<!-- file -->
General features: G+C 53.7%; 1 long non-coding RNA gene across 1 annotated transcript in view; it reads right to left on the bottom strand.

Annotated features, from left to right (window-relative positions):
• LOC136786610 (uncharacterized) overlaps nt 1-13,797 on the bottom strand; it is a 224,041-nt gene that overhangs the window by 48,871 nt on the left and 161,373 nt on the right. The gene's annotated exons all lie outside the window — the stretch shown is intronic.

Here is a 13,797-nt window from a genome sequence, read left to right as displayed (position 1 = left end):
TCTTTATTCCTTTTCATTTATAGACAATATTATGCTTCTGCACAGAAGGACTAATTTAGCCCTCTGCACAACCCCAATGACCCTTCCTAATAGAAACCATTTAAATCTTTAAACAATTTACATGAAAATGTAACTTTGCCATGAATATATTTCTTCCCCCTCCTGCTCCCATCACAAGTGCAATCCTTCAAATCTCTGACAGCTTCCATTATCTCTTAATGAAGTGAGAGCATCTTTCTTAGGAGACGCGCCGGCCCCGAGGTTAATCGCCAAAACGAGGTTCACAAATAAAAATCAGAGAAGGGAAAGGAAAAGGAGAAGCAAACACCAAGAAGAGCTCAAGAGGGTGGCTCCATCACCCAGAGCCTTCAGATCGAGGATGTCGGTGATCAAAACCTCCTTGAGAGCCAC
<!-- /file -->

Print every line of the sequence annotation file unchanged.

General features: G+C 53.7%; 1 long non-coding RNA gene across 1 annotated transcript in view; it reads right to left on the bottom strand.

Annotated features, from left to right (window-relative positions):
• LOC136786610 (uncharacterized) overlaps nt 1-13,797 on the bottom strand; it is a 224,041-nt gene that overhangs the window by 48,871 nt on the left and 161,373 nt on the right. The gene's annotated exons all lie outside the window — the stretch shown is intronic.

Here is a 13,797-nt window from a genome sequence, read left to right as displayed (position 1 = left end):
TCTTTATTCCTTTTCATTTATAGACAATATTATGCTTCTGCACAGAAGGACTAATTTAGCCCTCTGCACAACCCCAATGACCCTTCCTAATAGAAACCATTTAAATCTTTAAACAATTTACATGAAAATGTAACTTTGCCATGAATATATTTCTTCCCCCTCCTGCTCCCATCACAAGTGCAATCCTTCAAATCTCTGACAGCTTCCATTATCTCTTAATGAAGTGAGAGCATCTTTCTTAGGAGACGCGCCGGCCCCGAGGTTAATCGCCAAAACGAGGTTCACAAATAAAAATCAGAGAAGGGAAAGGAAAAGGAGAAGCAAACACCAAGAAGAGCTCAAGAGGGTGGCTCCATCACCCAGAGCCTTCAGATCGAGGATGTCGGTGATCAAAACCTCCTTGAGAGCCAC